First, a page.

Paris Day 1: Arts and Music

Bonne année! I was in Paris from December 30 to January 3 and was reminded why it is my favorite city in the world. Someday I would like to call it my home. I arrived early on December 30 after taking the 6:30 am TGV from Valence. Becca, another assistant in Valence, had found us an apartment to rent for the week near the Place de la Bastille. It was a cluttered place and heavy on the Coca-Cola memorabilia, but it was in a great location and much cheaper than staying in even the creepiest Paris hostel. I think on one night we had 11 people sleeping in its three rooms. Sean, an assistant in Crest, Becca, and I tried to go to Versailles the day I arrived, but when we got to the RER station, the ticket seller told us that the Palace was closed due to ice. Since we were at the Gare d’Austerlitz, Becca called one of her friends who lives nearby and is studying acting to meet her for lunch.

On our way, we happened to walk past an art installation by Parisian graffiti artists. It was in a storefront window right outside the Gare d’Austerlitz and the artists had covered the walls with cardboard and added paintings, drawings, stenciling, spray paint bottles, and tags. One guy was there finishing the installation and invited us to contribute to part of the exhibit. Their goal is to have a whole mural created by visitors around the theme of “Les Voyages” (Traveling). I love art installations that engage visitors instead of just inviting them to gaze on the work of “masters.” Only two people had been there before us, but we left our email addresses to see the final result. Becca drew a fantastic banana boat being rowed by a French poodle containing a robot and a dinosaur.

I hope that my “traveling man” drawing is an integral part of the final piece. I believe this is my first drawing to be displayed in a gallery and will undoubtedly be my last. Hopefully more talented artists stop by the gallery.

We then walked through the Jardin des Plantes, where most everything was dead, but the trees were still orderly along the avenues and the grass was somehow green. How does the grass stay green so long in France? I never see sprinklers. Maybe they swap it all out sometimes like they do with the flower gardens at the University of Oklahoma.

Right outside of the Jardin des Plantes, we saw the Fontaine Cuvier, named for the French zoologist Georges Cuvier and decorated with various beasts. I’d read a lot about him and his work with comparative anatomy earlier this year when I was on a small natural history museum research kick. After a short walk from the Jardin des Plantes we met up with Becca’s friend and had a delicious lunch at a crêperie.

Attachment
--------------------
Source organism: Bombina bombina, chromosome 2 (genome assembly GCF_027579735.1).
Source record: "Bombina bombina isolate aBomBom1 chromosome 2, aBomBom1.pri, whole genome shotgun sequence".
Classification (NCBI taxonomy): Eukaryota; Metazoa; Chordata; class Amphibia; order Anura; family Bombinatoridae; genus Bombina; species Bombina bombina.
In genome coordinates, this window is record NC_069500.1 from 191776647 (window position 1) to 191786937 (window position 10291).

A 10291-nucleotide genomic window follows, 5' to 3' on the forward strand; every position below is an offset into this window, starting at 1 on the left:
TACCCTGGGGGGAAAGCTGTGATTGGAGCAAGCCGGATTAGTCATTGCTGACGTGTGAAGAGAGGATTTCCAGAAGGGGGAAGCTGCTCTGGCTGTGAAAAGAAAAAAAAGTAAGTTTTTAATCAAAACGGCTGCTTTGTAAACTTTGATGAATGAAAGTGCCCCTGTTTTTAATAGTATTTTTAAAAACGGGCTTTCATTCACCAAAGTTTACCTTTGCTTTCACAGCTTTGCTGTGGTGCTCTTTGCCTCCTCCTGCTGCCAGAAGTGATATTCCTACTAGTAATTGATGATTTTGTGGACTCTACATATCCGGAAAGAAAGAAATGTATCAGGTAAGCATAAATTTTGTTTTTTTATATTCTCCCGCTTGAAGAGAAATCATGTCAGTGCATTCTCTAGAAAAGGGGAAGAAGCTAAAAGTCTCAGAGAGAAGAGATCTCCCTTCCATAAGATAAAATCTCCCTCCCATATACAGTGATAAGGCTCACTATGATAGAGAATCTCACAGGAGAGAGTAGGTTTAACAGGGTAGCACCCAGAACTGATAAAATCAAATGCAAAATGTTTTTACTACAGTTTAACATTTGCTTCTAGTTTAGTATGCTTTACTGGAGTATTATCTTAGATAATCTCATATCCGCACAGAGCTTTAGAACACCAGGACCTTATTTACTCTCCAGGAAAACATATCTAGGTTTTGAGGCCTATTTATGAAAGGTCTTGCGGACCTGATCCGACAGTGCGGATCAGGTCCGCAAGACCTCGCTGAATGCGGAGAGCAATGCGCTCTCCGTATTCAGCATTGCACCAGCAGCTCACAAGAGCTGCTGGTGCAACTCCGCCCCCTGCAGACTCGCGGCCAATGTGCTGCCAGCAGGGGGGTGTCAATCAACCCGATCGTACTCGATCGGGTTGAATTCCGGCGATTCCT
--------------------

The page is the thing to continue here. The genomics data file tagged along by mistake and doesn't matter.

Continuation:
When we left Becca’s friend it started to snow. It was one of those moments that was so beautiful it made me want to cry, with the thick flakes falling down around me in Paris. We walked around until the snow stopped and it was only cold, so we went inside the Panthéon.

The Panthéon was originally built as a church, but is now a monument to French achievement and contains the graves of many of France’s most famous citizens, including Voltaire, Rousseau, Victor Hugo, Emile Zola, Jean Moulin, and Marie Curie. People get “panthéonized” after their death and moved here as a posthumous honor. The Panthéon was also where Léon Foucault first demonstrated his pendulum, visually showing the rotation of the earth.

That evening we met up with Kirsty, an assistant from New Zealand working in Montélimar, and went to a Gregorian Chant concert at Notre-Dame. This was quite mesmerizing for the first hour, but Gregorian Chants are best listened to in moderation and I was already fading at the hour and a half mark and barely made it to the finale at two hours. They did try to liven things up with a drum, tambourine, and reed instrument procession, but it still sounded like a dirge. However, it was very cool to hear the chanting in Notre-Dame and I spent some of the concert thinking about all the people who must have listened to and played music there over the years, reverberating notes through the stones. I thought about Victor Hugo and how the building was in disrepair when he first imagined his novel. It’s hard to visualize the cathedral not packed with tourists, but in the quiet of the concert I could almost see it without the flash photography and crowds.

I’ll post about the rest of Paris soon!

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